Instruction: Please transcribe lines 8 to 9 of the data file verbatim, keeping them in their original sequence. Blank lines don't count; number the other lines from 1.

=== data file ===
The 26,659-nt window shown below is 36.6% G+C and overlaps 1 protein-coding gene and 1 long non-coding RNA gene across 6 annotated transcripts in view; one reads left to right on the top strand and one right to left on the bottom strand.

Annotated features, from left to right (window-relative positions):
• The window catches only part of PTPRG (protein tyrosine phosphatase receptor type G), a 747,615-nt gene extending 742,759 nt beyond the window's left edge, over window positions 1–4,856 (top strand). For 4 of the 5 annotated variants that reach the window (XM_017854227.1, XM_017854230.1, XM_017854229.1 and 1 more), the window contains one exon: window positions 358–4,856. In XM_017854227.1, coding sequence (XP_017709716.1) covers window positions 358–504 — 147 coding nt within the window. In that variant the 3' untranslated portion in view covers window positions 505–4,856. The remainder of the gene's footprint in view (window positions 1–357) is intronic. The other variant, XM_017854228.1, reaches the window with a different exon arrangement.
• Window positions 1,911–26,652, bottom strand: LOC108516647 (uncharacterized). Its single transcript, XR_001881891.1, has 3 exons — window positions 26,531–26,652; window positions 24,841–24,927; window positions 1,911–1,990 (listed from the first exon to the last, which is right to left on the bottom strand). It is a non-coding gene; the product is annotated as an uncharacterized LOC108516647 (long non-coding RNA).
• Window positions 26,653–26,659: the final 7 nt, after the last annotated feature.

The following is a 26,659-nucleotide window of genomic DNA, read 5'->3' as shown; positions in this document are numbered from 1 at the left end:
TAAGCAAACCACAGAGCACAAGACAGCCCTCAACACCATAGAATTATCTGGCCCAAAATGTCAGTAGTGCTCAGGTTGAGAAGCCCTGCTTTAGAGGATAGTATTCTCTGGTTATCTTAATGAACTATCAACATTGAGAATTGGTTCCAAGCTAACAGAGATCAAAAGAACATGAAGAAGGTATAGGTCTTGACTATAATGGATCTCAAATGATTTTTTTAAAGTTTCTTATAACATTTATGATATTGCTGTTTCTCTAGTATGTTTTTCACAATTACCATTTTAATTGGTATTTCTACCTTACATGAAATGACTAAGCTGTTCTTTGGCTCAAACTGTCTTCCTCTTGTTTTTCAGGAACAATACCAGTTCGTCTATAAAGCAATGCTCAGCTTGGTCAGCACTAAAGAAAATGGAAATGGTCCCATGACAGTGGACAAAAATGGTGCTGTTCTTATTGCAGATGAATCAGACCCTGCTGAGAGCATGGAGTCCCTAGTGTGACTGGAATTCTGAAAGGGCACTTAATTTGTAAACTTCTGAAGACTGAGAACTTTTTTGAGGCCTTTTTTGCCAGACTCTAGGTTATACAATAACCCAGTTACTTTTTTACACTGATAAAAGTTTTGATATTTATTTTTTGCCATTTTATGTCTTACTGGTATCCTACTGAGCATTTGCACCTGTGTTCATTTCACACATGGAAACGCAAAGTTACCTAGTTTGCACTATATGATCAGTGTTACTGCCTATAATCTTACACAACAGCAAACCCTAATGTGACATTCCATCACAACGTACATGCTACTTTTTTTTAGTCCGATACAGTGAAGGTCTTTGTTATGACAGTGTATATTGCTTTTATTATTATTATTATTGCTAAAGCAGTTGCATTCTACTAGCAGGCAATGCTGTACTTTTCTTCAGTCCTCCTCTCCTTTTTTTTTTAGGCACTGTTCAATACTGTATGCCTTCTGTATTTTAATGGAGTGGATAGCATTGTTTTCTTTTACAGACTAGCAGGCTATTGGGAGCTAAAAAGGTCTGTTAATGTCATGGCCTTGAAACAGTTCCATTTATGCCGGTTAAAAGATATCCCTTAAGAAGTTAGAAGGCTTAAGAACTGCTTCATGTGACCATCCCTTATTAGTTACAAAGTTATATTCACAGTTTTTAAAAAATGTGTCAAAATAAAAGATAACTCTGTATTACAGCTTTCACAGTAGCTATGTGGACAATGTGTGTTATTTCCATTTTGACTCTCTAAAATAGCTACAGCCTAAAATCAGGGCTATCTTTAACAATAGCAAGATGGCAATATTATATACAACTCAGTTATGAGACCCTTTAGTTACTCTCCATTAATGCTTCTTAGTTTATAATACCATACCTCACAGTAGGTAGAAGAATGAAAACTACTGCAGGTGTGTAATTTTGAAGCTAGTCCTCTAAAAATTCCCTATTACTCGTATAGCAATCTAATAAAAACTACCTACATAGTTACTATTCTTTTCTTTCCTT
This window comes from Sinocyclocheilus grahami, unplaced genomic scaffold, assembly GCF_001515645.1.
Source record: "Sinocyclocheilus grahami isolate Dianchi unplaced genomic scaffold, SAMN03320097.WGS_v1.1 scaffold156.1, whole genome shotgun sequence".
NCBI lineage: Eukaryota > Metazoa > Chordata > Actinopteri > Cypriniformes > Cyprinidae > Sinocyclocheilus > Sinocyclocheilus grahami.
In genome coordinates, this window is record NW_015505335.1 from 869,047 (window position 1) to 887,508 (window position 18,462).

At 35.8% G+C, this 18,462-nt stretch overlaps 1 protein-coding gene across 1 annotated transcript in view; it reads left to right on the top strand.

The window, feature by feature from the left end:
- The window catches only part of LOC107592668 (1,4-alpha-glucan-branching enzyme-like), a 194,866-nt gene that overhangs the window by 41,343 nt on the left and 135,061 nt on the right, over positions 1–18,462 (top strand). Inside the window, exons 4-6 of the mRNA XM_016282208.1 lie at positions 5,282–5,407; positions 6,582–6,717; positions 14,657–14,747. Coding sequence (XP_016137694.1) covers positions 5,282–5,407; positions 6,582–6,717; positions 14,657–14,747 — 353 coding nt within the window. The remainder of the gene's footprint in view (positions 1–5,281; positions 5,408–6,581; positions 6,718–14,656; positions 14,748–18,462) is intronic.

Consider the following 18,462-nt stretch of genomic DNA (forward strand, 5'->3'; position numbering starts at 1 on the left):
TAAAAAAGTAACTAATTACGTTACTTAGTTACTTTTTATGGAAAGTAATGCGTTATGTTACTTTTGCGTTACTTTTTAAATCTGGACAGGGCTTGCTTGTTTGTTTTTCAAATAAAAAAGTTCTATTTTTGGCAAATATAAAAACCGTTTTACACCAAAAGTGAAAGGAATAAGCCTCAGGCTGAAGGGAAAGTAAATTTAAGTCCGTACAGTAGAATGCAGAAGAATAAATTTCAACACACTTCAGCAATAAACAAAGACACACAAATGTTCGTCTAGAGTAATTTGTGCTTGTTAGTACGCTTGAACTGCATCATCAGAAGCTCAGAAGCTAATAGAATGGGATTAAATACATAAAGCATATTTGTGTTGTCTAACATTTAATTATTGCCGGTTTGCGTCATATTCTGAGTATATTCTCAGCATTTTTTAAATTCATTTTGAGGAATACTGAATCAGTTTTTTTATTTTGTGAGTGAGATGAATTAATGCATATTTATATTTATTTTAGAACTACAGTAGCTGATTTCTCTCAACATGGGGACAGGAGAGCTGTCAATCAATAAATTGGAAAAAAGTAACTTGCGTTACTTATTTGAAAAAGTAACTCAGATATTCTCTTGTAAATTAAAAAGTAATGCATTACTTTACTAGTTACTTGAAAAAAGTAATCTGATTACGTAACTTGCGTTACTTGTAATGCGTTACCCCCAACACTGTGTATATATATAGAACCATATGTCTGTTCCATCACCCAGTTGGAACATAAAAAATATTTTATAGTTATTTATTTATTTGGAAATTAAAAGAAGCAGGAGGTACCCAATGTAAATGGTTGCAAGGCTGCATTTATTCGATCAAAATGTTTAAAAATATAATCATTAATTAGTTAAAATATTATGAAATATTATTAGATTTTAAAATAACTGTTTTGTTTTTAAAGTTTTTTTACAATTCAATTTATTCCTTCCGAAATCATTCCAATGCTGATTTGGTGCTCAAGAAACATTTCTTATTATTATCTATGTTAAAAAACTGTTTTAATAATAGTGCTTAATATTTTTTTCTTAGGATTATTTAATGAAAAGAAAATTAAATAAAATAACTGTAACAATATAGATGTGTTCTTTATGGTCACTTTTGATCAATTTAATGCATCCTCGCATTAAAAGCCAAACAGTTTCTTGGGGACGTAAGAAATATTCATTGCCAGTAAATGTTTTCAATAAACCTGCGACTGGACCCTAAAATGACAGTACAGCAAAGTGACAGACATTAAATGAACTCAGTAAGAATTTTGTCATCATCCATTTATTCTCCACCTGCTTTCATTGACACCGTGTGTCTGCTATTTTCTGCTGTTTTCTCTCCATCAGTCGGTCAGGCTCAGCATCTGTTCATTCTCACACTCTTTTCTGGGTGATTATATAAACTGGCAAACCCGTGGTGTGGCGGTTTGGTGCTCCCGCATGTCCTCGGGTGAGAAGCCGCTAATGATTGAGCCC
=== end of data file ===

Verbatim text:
This window comes from Sinocyclocheilus grahami, unplaced genomic scaffold, assembly GCF_001515645.1.
Source record: "Sinocyclocheilus grahami isolate Dianchi unplaced genomic scaffold, SAMN03320097.WGS_v1.1 scaffold156.1, whole genome shotgun sequence".